Kalispell,
15
June
2020
|
12:46 PM
America/Denver

Tick safety tips

When you are planning to spend time outdoors you often remember to bring water to stay hydrated and sunscreen to protect your skin, but are you thinking about ticks?

Montana’s abundance of wooded, grassy areas and lush shrubbery provide ideal habitats for ticks. Montana’s ticks are capable of transmitting several tick-borne illnesses, with Rocky Mountain spotted fever being the most common.

Ticks do not fall from trees onto people or animals. Rather, they travel from the ground up and tend to latch on if you brush up against low-lying bushes, trees and grass.

Protecting Yourself Outdoors

  • Treat shoes, clothing and gear with Permethrin and apply Deet to exposed areas to help repel ticks. Also, consider treating your pets with specialized flea or tick sprays, wipes, or collars.
  • Avoid grassy, wooded and brushy areas, which have high encounter rates with ticks and plan accordingly.
  • When coming in from the outdoors, immediately throw your clothes and shoes into a dryer on high heat for 10 minutes before washing. The heat will kill the ticks.
  • Check your entire body for ticks. They will often end up around your hairline, behind your ears or in folds of skin. Don’t forget to check your kids and pets, too.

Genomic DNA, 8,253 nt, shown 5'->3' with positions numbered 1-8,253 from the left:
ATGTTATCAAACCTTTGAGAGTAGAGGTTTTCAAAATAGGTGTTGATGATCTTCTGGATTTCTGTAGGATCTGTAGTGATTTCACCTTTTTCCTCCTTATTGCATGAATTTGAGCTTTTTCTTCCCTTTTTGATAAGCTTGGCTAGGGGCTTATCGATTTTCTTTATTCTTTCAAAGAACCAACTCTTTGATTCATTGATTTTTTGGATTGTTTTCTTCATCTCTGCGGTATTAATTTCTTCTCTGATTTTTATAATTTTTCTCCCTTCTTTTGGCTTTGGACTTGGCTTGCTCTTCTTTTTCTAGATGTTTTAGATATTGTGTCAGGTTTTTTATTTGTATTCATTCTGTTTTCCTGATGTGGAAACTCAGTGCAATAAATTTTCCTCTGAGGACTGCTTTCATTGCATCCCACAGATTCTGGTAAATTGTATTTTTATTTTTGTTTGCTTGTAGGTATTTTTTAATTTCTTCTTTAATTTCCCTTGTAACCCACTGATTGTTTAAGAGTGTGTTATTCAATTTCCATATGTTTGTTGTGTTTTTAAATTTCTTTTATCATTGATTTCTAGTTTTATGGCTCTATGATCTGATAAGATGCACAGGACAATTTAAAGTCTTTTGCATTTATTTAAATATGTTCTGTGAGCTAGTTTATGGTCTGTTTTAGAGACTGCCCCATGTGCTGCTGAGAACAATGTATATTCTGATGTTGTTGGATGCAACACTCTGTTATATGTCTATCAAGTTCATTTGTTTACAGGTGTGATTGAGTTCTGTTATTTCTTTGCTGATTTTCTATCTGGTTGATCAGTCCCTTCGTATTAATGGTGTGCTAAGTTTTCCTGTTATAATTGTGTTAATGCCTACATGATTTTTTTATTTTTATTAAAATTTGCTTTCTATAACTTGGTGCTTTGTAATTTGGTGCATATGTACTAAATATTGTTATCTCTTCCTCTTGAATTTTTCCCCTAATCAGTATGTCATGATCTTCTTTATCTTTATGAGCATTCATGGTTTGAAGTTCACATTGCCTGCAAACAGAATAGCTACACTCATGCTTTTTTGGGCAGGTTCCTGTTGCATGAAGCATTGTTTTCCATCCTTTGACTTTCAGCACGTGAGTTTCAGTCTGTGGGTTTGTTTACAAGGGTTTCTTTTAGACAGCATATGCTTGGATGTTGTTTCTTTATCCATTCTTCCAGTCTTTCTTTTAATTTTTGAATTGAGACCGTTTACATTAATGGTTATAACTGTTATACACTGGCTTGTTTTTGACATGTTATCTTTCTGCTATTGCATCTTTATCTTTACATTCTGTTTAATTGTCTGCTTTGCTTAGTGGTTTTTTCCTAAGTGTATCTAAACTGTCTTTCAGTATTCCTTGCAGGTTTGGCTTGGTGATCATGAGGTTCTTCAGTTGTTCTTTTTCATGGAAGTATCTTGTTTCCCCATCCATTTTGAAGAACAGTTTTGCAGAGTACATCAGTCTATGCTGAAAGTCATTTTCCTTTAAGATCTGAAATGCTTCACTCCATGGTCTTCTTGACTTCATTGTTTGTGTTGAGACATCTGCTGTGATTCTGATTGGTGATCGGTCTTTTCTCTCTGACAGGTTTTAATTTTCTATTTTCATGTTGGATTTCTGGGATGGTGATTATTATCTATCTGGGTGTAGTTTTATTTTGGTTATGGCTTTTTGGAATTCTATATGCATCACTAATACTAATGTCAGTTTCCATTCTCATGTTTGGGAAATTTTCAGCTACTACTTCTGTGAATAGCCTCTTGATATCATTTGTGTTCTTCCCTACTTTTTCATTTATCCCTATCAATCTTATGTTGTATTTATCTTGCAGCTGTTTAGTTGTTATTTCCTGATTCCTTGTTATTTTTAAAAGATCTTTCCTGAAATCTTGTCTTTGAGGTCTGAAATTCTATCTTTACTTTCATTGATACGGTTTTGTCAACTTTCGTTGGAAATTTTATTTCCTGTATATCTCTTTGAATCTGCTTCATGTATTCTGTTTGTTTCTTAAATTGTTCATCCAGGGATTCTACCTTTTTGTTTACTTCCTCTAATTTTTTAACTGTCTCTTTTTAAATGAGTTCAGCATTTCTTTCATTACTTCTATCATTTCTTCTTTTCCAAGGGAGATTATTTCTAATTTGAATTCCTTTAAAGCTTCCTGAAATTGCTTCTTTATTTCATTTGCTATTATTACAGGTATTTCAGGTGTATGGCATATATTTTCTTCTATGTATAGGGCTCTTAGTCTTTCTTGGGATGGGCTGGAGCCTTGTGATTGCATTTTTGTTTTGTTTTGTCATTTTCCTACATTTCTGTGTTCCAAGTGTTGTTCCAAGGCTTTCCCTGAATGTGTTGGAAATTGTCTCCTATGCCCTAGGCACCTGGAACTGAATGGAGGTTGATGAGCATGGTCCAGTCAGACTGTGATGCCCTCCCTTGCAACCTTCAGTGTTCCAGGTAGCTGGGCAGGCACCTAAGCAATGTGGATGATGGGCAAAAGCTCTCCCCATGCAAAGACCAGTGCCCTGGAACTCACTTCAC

How to Remove an Attached Tick

There are several folk remedies for removing a tick. Touching it with a hot match is a common one. Others include covering it with petroleum jelly or nail polish (in theory to suffocate it), or freezing it off. These are all supposed to make the tick “back out” of the skin on its own. But they often have the opposite effect, forcing the tick to hold tight, burrow deeper, and possibly deposit more of its disease-carrying secretions into the wound, which increases the risk of infection.

Here's the best way to safely remove a tick:

  • Using fine-tipped tweezers, grasp the tick as close as possible to your skin and pull straight up. Do not twist the tick or rock it from side to side as this increases the chance of leaving the head beneath your skin.
  • Examine the freshly removed tick to ensure the head is intact. If the head breaks off in the skin, cleanse the skin with rubbing alcohol and use a sterile needle to uncover the head and lift it out. If you cannot remove the head, consult your health care provider for help.
  • If any loose ticks are found, dispose of them by flushing them down the toilet.

Symptoms of tick-borne disease can include an unusual rash and unexplained flu-like symptoms, including fever, severe headaches, body aches, and dizziness. Prompt treatment with antibiotics can prevent serious illness from developing. See your health care provider immediately if you have been bitten by a tick and are experiencing any of these symptoms.